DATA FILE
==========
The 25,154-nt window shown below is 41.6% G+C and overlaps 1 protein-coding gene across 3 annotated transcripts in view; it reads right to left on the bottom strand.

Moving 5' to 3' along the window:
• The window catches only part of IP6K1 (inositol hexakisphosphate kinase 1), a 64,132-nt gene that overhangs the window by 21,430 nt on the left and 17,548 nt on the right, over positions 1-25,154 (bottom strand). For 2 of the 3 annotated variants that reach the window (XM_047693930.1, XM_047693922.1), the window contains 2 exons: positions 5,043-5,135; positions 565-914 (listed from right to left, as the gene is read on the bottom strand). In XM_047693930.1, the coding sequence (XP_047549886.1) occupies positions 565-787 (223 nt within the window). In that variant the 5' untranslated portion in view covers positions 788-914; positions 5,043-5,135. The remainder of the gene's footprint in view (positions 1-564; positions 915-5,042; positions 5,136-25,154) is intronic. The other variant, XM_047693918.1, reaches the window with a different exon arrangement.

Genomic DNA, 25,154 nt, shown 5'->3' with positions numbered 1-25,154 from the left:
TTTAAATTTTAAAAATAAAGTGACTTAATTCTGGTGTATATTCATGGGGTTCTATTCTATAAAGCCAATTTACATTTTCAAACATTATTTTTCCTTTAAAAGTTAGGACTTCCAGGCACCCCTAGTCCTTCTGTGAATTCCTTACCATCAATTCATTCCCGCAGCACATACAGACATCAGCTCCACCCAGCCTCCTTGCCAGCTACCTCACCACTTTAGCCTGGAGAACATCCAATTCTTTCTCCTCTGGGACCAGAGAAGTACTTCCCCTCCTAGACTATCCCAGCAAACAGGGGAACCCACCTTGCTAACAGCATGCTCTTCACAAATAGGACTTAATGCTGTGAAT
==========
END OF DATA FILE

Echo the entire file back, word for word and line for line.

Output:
The 25,154-nt window shown below is 41.6% G+C and overlaps 1 protein-coding gene across 3 annotated transcripts in view; it reads right to left on the bottom strand.

Moving 5' to 3' along the window:
• The window catches only part of IP6K1 (inositol hexakisphosphate kinase 1), a 64,132-nt gene that overhangs the window by 21,430 nt on the left and 17,548 nt on the right, over positions 1-25,154 (bottom strand). For 2 of the 3 annotated variants that reach the window (XM_047693930.1, XM_047693922.1), the window contains 2 exons: positions 5,043-5,135; positions 565-914 (listed from right to left, as the gene is read on the bottom strand). In XM_047693930.1, the coding sequence (XP_047549886.1) occupies positions 565-787 (223 nt within the window). In that variant the 5' untranslated portion in view covers positions 788-914; positions 5,043-5,135. The remainder of the gene's footprint in view (positions 1-564; positions 915-5,042; positions 5,136-25,154) is intronic. The other variant, XM_047693918.1, reaches the window with a different exon arrangement.

Genomic DNA, 25,154 nt, shown 5'->3' with positions numbered 1-25,154 from the left:
TTTAAATTTTAAAAATAAAGTGACTTAATTCTGGTGTATATTCATGGGGTTCTATTCTATAAAGCCAATTTACATTTTCAAACATTATTTTTCCTTTAAAAGTTAGGACTTCCAGGCACCCCTAGTCCTTCTGTGAATTCCTTACCATCAATTCATTCCCGCAGCACATACAGACATCAGCTCCACCCAGCCTCCTTGCCAGCTACCTCACCACTTTAGCCTGGAGAACATCCAATTCTTTCTCCTCTGGGACCAGAGAAGTACTTCCCCTCCTAGACTATCCCAGCAAACAGGGGAACCCACCTTGCTAACAGCATGCTCTTCACAAATAGGACTTAATGCTGTGAAT